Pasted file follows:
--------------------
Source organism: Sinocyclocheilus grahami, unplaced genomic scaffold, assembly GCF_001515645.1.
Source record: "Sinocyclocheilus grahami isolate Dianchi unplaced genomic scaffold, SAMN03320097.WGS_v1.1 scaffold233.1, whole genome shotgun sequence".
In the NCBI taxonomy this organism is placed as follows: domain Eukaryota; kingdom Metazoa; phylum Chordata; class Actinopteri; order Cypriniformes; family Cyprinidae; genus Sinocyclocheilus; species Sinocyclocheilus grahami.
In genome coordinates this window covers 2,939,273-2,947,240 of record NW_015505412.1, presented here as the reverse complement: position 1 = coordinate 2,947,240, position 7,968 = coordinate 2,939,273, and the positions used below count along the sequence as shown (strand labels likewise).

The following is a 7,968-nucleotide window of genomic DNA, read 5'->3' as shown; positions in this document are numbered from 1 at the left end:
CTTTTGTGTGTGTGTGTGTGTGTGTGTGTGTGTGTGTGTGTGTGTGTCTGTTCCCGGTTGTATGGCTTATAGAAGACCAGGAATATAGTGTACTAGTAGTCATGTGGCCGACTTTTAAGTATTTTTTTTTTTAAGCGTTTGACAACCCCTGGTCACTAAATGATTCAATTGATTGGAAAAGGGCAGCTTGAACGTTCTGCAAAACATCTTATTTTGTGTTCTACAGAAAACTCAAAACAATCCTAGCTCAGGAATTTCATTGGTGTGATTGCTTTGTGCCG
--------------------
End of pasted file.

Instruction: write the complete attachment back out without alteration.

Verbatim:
Source organism: Sinocyclocheilus grahami, unplaced genomic scaffold, assembly GCF_001515645.1.
Source record: "Sinocyclocheilus grahami isolate Dianchi unplaced genomic scaffold, SAMN03320097.WGS_v1.1 scaffold233.1, whole genome shotgun sequence".
In the NCBI taxonomy this organism is placed as follows: domain Eukaryota; kingdom Metazoa; phylum Chordata; class Actinopteri; order Cypriniformes; family Cyprinidae; genus Sinocyclocheilus; species Sinocyclocheilus grahami.
In genome coordinates this window covers 2,939,273-2,947,240 of record NW_015505412.1, presented here as the reverse complement: position 1 = coordinate 2,947,240, position 7,968 = coordinate 2,939,273, and the positions used below count along the sequence as shown (strand labels likewise).

The following is a 7,968-nucleotide window of genomic DNA, read 5'->3' as shown; positions in this document are numbered from 1 at the left end:
CTTTTGTGTGTGTGTGTGTGTGTGTGTGTGTGTGTGTGTGTGTGTGTCTGTTCCCGGTTGTATGGCTTATAGAAGACCAGGAATATAGTGTACTAGTAGTCATGTGGCCGACTTTTAAGTATTTTTTTTTTTAAGCGTTTGACAACCCCTGGTCACTAAATGATTCAATTGATTGGAAAAGGGCAGCTTGAACGTTCTGCAAAACATCTTATTTTGTGTTCTACAGAAAACTCAAAACAATCCTAGCTCAGGAATTTCATTGGTGTGATTGCTTTGTGCCG